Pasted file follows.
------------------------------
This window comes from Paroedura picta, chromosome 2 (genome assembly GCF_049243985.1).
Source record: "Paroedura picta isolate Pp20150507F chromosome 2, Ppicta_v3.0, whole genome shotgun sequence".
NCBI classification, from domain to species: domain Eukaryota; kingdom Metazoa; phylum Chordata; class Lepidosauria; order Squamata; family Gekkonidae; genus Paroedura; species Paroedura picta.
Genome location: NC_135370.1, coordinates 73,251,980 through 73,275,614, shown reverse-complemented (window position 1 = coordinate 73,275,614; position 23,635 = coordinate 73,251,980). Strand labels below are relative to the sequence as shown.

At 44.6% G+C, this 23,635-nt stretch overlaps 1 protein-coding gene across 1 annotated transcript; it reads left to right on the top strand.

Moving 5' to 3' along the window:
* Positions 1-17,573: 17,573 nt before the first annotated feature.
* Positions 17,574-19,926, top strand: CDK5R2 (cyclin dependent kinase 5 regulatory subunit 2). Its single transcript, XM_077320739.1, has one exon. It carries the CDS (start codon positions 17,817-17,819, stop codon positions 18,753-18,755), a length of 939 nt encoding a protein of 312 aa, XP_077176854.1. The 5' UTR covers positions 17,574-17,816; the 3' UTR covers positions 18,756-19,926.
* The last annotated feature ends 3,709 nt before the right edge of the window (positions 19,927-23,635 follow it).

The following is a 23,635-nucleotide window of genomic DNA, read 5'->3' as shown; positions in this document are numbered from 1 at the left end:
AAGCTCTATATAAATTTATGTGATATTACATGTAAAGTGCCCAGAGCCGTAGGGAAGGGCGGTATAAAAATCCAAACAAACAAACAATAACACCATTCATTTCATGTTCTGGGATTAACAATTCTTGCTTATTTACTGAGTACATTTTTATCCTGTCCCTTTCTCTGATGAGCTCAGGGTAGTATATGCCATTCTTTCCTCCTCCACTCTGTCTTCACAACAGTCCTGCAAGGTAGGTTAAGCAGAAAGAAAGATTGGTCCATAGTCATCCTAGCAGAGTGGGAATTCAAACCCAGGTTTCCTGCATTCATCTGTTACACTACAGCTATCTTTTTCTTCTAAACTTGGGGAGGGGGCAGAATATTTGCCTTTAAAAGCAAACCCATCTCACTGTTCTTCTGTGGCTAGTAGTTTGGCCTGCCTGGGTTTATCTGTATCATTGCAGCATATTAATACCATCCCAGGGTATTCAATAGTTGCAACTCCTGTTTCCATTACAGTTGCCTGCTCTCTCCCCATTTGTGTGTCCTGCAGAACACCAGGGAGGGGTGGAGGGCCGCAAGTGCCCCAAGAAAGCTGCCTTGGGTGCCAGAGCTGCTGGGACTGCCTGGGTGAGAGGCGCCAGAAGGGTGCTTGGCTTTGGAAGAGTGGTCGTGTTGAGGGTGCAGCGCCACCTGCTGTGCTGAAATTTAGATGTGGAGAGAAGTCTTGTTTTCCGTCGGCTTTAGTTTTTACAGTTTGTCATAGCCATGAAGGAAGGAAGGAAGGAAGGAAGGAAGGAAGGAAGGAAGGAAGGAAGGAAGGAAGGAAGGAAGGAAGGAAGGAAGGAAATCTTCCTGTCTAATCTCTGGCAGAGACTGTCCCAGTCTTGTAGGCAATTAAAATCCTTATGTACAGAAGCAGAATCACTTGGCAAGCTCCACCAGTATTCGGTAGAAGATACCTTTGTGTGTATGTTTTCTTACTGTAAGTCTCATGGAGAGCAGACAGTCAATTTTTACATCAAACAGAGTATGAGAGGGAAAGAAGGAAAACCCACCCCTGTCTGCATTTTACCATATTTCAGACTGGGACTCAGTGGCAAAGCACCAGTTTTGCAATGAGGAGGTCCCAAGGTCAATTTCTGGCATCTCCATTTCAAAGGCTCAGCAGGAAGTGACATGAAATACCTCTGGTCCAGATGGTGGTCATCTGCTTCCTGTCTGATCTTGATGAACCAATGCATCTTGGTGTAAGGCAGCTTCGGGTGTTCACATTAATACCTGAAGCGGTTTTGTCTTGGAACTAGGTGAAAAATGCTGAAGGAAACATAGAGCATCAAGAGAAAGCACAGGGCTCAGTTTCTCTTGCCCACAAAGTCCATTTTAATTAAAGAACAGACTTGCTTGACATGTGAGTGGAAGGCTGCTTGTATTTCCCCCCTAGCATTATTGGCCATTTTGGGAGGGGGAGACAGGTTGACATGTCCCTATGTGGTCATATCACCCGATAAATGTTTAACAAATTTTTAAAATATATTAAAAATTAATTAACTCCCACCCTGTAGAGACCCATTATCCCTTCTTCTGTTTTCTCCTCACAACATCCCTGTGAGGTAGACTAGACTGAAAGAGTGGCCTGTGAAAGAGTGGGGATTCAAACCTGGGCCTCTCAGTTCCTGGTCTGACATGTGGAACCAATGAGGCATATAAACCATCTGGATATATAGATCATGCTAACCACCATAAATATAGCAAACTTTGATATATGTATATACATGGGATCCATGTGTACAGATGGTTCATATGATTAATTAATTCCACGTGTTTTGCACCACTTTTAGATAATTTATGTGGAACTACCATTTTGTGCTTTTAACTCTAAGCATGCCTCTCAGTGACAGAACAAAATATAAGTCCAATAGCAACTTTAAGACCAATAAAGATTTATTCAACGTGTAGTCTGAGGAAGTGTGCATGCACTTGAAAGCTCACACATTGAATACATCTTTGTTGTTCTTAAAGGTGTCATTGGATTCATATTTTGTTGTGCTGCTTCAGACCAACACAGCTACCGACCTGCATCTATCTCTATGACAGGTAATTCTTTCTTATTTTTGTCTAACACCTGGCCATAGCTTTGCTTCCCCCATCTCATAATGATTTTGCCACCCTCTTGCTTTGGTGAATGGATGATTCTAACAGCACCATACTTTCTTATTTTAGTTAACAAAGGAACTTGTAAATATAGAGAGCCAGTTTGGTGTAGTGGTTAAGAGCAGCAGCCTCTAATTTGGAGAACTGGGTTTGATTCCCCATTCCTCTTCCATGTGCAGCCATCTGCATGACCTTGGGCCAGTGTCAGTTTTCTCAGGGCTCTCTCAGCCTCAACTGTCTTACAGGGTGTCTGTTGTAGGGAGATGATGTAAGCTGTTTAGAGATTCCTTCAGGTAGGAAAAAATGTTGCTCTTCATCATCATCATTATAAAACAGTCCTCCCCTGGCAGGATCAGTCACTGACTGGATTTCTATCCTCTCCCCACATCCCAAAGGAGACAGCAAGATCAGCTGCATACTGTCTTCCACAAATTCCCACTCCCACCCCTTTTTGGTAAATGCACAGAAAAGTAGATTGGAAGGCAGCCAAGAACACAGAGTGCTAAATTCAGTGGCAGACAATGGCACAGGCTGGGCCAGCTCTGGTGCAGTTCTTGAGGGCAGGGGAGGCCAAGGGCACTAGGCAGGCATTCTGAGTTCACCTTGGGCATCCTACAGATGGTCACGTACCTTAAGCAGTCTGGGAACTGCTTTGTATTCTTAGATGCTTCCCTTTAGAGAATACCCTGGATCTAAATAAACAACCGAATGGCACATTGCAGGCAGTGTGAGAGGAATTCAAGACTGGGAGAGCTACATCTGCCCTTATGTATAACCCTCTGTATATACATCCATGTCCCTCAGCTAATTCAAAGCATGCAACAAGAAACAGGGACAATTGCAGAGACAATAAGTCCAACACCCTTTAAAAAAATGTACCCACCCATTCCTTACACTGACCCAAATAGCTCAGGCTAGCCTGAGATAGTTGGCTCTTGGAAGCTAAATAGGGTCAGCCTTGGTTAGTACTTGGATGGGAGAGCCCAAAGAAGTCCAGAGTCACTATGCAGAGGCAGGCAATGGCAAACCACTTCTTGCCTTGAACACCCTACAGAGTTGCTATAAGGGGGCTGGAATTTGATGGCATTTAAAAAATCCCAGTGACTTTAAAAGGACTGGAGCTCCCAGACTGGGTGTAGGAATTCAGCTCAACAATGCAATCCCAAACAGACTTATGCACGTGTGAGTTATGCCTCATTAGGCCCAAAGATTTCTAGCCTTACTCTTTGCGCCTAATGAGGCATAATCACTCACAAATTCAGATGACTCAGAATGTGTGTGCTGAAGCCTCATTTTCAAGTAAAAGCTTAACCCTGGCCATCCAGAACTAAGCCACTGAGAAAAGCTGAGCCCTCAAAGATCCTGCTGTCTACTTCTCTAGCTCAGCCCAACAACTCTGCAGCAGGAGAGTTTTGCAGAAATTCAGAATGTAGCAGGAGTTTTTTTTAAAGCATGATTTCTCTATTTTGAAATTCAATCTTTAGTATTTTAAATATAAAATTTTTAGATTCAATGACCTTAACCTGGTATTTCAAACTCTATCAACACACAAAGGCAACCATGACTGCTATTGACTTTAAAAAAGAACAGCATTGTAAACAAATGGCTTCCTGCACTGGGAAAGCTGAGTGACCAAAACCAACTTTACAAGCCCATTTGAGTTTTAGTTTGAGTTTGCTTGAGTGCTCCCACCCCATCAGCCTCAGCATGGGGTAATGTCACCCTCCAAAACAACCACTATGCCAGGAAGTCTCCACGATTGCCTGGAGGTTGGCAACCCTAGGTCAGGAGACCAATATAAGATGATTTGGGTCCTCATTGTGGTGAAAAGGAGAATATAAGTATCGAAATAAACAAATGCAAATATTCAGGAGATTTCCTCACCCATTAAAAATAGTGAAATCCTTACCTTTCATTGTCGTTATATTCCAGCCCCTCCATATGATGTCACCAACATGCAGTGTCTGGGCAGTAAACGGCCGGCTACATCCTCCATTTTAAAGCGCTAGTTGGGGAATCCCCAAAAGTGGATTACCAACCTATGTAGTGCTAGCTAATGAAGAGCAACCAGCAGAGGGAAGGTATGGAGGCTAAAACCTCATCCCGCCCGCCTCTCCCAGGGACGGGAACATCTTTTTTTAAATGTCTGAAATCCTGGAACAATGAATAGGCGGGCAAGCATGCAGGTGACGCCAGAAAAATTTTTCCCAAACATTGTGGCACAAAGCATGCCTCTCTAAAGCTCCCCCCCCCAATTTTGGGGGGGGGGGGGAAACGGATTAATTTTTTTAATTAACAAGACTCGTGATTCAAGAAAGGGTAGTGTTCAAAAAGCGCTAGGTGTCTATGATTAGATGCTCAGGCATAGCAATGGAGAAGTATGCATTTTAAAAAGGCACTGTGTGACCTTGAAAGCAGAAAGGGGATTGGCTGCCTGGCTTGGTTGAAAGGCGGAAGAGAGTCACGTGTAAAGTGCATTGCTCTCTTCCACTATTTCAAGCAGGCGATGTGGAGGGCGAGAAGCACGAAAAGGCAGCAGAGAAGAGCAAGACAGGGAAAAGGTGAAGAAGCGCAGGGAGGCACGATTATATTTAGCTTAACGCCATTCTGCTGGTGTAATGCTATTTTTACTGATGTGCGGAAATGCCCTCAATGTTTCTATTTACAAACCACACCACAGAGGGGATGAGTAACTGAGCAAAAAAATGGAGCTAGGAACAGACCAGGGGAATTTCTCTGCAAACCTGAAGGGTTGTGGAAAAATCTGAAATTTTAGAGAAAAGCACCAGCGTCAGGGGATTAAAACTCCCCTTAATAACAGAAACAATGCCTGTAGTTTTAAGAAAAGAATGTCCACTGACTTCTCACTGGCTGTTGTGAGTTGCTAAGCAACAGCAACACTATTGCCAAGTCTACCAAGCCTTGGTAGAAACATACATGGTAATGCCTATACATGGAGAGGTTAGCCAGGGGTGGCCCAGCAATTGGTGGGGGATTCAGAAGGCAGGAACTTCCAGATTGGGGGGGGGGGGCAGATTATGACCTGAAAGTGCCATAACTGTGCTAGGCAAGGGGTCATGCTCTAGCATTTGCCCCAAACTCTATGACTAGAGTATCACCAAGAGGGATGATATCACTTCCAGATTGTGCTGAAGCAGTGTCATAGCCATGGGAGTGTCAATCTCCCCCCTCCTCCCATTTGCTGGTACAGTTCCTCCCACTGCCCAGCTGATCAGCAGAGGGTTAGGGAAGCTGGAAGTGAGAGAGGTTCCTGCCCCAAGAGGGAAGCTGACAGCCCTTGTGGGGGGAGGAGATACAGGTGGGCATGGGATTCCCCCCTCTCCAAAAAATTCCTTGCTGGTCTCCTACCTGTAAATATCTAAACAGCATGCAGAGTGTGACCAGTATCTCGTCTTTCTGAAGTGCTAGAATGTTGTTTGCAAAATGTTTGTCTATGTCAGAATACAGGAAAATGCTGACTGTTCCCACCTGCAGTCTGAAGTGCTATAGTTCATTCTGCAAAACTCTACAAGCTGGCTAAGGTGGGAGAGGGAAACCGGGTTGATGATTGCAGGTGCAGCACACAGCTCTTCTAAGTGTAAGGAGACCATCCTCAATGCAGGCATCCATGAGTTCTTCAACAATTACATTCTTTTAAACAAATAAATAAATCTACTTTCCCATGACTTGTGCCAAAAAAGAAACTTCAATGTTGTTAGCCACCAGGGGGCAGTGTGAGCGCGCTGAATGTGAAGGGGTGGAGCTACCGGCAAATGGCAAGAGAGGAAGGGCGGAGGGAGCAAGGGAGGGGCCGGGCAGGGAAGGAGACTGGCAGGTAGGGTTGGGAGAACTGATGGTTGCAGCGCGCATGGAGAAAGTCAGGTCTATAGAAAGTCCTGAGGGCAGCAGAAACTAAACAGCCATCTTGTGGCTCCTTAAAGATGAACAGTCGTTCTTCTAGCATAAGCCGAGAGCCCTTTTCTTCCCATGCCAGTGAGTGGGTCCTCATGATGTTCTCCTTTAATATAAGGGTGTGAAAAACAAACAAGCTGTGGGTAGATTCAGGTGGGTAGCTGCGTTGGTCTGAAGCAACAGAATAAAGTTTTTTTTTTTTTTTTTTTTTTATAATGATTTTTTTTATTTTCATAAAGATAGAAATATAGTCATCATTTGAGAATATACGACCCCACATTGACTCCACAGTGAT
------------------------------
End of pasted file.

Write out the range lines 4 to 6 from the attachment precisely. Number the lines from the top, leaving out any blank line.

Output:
Genome location: NC_135370.1, coordinates 73,251,980 through 73,275,614, shown reverse-complemented (window position 1 = coordinate 73,275,614; position 23,635 = coordinate 73,251,980). Strand labels below are relative to the sequence as shown.

At 44.6% G+C, this 23,635-nt stretch overlaps 1 protein-coding gene across 1 annotated transcript; it reads left to right on the top strand.

Moving 5' to 3' along the window: